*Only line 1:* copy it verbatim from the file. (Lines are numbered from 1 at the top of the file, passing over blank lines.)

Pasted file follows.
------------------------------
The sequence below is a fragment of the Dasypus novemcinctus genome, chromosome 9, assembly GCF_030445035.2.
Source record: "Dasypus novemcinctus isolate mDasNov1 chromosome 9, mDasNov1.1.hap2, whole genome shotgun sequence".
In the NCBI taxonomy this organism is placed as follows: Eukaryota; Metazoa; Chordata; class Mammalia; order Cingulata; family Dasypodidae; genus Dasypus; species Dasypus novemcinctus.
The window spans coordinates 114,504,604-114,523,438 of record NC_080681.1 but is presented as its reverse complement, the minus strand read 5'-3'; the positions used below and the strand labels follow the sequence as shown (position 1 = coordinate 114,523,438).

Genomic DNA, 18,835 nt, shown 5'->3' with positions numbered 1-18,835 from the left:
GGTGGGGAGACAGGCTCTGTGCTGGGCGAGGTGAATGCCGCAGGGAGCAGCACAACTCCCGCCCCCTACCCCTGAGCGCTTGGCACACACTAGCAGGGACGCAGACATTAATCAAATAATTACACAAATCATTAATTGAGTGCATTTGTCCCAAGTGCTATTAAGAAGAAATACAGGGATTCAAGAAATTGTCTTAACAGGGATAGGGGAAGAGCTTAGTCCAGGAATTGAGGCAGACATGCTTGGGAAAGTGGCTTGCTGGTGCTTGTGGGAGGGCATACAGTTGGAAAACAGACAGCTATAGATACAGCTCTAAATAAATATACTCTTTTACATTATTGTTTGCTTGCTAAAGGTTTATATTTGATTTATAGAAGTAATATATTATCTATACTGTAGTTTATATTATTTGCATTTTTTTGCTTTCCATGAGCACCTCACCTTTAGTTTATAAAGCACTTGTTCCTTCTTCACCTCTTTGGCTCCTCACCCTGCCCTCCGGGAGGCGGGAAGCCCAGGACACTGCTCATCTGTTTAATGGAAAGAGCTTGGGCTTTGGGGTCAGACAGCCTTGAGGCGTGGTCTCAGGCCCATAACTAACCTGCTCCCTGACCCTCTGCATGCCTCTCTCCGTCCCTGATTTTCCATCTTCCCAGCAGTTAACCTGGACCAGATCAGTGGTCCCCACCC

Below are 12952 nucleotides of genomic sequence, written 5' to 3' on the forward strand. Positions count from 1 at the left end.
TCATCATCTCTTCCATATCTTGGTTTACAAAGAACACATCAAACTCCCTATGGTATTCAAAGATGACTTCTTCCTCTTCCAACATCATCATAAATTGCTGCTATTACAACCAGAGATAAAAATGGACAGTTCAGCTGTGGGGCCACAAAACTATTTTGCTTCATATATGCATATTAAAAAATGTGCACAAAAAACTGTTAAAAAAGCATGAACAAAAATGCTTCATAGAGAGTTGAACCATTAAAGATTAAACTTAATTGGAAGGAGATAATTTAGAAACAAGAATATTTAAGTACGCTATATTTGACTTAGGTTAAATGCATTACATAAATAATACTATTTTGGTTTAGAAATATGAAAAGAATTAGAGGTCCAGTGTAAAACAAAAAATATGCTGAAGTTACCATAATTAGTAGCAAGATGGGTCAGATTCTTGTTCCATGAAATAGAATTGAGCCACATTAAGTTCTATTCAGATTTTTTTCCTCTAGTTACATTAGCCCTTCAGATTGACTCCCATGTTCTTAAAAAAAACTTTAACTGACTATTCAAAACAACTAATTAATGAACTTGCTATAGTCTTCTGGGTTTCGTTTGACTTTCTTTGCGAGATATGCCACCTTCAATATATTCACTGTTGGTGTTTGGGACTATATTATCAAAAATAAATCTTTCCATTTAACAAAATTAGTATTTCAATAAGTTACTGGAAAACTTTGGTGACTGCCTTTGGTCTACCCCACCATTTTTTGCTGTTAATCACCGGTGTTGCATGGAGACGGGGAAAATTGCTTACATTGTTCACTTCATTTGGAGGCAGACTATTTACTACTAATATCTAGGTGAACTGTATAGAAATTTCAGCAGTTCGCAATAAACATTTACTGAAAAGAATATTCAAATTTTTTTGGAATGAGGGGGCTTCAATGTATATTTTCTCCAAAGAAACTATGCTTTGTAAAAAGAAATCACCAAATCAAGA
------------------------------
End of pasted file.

The sequence below is a fragment of the Dasypus novemcinctus genome, chromosome 9, assembly GCF_030445035.2.